If some people found an ownerless iPad on a plane, they would just figure “finders keepers.” But not Consumerist reader Jeffrey, who has tried several times to provide relevant information bout the device’s likely owner to United Airlines, but who just keeps getting the same useless auto-reply.
Matt is trying to do a nice thing. The previous occupant of his seat on a plane left a Kindle behind in the seatback pocket. He took it with him, planning to reunite the device with its owner. But that person has a very common name, and Amazon has no interest in being a go-between to help reunite lost Kindles with their owners.
The 53-year-old woman in Fredericksburg, Va. was trying to perform a good deed. She found an iPhone near a convenience store, and contacted the owner to give it back. They agreed to meet up outside of a restaurant, and the phone’s owner promised a reward. Then things went horribly wrong: according to police, the phone’s owner took the phone back, handed over the reward, then attacked her from behind while she was walking away.
If you ever lose a briefcase containing personal documents and $8,000 in cash, you probably won’t see it again. But a man in Tampa got lucky because a virtuous person snagged the case and made sure it found its way back to its owner.
Federal investigators are attempting to sort out how New York-based derivatives broker MF Global has apparently up and lost $600 million of customers’ money. The FBI, U.S. Securities and Exchange Commission and the Commodities Futures Trading Commission are all reportedly investigating, amid accusations that MF Global has broken federal rules for keeping customers’ money separate from the business’s own assets.
In a way, the U.S. government has lifted up the seat cushion it knows as Iraq and dug out the $6.6 billion in pocket change it believed it had misplaced during the early days of the conflict. A new report says the money was never lost, but instead was placed under the control of the Iraqi government, as intended.
If you lose a wallet and can’t find it for a few decades, that’s usually a sign you won’t see it again. But a 77-year-old former New York Times employee managed to recover a wallet he lost at the paper 40 years ago.
If you ever lose a wallet stocked with cash but no identification, you can probably forget about ever reuniting with it. But a homeless 49-year-old Navy vet in Boston made the near-impossible happen for the bike messenger who lost the precious cargo.
When N’s Halo 3 Xbox 360 gave up the ghost, he sent it in for repair, but apparently Covenant forces have intervened because now the console is lost and not even the eagle-eyed scouts at Microsoft have been able to track it down. N has been hounding Microsoft since early October but he’s no closer to bringing his Xbox back from the void.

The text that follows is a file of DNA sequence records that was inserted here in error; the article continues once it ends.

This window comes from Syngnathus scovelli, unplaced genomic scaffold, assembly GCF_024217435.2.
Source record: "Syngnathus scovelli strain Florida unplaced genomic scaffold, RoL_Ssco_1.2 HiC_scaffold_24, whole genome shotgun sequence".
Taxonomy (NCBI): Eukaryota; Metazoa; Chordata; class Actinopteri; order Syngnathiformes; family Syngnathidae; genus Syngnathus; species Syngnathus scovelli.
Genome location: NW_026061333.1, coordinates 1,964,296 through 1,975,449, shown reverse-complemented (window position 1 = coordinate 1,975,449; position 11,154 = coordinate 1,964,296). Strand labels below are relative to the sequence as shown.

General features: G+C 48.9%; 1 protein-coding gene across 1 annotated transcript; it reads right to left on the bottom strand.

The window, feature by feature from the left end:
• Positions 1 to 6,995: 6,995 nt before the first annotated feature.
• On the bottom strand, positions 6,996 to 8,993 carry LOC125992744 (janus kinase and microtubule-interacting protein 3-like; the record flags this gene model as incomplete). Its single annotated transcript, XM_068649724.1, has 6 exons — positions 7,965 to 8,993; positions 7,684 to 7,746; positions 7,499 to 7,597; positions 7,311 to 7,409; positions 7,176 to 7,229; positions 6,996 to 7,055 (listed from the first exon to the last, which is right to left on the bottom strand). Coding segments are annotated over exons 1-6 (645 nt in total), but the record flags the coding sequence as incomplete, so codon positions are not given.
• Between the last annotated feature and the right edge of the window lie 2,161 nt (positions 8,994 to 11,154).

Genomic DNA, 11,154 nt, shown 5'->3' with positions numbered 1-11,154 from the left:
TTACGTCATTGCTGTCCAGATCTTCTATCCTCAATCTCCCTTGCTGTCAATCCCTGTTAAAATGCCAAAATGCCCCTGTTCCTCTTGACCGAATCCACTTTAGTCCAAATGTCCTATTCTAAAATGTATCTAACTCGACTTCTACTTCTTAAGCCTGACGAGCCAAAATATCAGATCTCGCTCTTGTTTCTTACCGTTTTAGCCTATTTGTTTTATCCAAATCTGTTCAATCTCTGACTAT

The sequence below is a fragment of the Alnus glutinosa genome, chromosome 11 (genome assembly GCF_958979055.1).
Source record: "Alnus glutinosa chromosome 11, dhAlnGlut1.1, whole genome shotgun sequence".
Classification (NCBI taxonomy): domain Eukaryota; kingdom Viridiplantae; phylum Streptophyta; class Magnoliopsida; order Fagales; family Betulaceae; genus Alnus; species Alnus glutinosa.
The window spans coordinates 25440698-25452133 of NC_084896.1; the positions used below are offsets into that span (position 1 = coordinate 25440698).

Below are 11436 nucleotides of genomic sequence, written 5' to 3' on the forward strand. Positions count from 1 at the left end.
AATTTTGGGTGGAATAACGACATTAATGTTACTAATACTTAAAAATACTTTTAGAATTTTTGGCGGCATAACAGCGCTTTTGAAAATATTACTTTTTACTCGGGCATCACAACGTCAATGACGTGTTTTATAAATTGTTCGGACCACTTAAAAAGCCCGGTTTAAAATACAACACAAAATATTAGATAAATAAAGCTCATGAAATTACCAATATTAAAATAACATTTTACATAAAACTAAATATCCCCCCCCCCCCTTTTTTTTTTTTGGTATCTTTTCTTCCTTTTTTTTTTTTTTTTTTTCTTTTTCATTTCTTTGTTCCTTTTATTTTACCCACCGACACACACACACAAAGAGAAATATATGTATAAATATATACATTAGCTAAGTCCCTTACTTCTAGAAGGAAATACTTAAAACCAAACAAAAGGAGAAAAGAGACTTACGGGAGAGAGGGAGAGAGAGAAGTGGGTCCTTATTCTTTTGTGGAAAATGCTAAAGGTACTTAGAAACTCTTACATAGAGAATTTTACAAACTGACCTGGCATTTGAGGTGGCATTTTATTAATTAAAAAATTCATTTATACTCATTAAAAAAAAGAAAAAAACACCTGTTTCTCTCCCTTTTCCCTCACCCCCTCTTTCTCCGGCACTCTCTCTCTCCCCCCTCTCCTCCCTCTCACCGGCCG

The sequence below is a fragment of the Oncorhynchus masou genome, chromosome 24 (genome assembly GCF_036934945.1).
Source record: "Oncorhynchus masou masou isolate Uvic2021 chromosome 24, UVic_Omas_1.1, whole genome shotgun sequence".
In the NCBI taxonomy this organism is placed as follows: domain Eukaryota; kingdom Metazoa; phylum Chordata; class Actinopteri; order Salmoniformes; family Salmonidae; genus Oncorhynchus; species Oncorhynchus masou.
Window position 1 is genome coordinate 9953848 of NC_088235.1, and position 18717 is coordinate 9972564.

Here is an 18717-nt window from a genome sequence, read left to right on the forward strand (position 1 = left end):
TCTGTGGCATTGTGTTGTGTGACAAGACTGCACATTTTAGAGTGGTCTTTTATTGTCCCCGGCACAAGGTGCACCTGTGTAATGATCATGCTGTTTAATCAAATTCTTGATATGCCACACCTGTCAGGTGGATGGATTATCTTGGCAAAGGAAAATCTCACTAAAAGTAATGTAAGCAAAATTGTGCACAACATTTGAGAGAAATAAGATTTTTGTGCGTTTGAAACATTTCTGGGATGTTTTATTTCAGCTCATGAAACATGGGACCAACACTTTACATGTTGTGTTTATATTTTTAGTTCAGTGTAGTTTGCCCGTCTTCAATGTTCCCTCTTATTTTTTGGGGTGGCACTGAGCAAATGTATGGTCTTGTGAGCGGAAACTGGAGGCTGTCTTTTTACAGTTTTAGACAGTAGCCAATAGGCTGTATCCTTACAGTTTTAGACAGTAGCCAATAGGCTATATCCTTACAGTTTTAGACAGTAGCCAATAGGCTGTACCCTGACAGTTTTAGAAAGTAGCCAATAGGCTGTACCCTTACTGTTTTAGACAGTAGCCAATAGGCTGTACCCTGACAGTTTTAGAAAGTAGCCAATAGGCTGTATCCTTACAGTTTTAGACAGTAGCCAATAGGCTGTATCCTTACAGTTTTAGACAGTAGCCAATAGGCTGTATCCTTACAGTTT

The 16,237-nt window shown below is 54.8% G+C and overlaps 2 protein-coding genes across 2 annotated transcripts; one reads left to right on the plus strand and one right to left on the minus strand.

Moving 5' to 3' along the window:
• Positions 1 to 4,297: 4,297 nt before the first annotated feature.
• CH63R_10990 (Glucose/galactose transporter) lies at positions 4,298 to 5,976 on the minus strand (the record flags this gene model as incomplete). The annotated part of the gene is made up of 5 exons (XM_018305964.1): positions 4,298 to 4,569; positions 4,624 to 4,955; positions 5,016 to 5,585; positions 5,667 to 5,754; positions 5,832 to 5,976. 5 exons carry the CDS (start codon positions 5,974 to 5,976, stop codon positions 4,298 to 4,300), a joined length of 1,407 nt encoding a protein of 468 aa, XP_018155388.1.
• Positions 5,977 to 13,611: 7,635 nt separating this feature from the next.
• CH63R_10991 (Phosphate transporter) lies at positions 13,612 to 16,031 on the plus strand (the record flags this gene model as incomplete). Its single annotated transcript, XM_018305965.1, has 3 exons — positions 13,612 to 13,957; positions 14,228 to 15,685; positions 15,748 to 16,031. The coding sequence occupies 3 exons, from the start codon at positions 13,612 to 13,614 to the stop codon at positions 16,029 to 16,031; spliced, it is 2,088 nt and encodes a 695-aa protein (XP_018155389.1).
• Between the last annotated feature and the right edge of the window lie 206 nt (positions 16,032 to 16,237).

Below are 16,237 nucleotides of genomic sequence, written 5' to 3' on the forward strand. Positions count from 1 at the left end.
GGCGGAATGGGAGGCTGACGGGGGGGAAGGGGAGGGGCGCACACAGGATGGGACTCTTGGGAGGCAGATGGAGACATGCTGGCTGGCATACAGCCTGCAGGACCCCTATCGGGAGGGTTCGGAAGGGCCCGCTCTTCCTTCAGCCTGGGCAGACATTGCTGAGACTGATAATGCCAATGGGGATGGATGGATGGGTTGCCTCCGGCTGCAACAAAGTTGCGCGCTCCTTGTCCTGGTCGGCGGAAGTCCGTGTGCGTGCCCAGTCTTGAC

Bob was in such a hurry to get off a United flight he left his iPad at his seat, and didn’t realize his mistake until he had crossed the security checkpoint. He tried like hell to rescue his lost tablet, even using the MobileMe function that’s discovered the whereabouts of many a swiped idevice, to no avail. He says United has been less than helpful.
Look, it’s going to happen eventually. Whether it’s pickpockets or carelessness, you’re going to lose your wallet. When you do, you’ll be glad you took these five steps to make recovery simple and painless.
I, like many people who spent too many hours attempting to solve the 6-season puzzle that was Lost, was more than a tad bit disappointed in the show’s final episode. But now we all have the chance to recreate our own versions of how the finale should have gone — and do it with actual props from the show.
Timothy rented a car from Enterprise last month when he flew into Newark Airport in New Jersey, and he was forced to pay almost twice the amount quoted in his reservation because of problems with a coupon code and an uncooperative manager. But there’s good news: the rental came with a special, stinky surprise that he and his wife didn’t find until the second day of the rental. (Warning: there’s a big close-up photo below.)
Reader Kate is upset that she left a portable crib in the trunk of her Zipcar and nobody reported it to the lost and found. She realizes its her fault for leaving it there, but she’s upset anyway.
An Italian grandmother was visiting family in New York and forgot her handbag in the backseat of Mukul Asadujjaman’s cab. Inside the purse was about $21,000 in cash, as well as jewelry and passports. Asadujjaman found an address in the bag and tracked down her family in Long Island, about 50 miles outside of the city, to return it.
Strangers are more likely to return lost wallets containing photos of cute babies, according to British researchers. The scientists sprinkled 240 wallets across Edinburgh last year with pictures of either a smiling baby, a puppy, a “happy family,” or a “contended elderly couple.” It turns out nobody cares about your pooch, retired parents, or smugly superior family life. But that cute wittle baby? Apparently it triggers a “compassionate instinct towards vulnerable infants that people have evolved to ensure the survival of future generations.” Finally, an everyday use for evolution!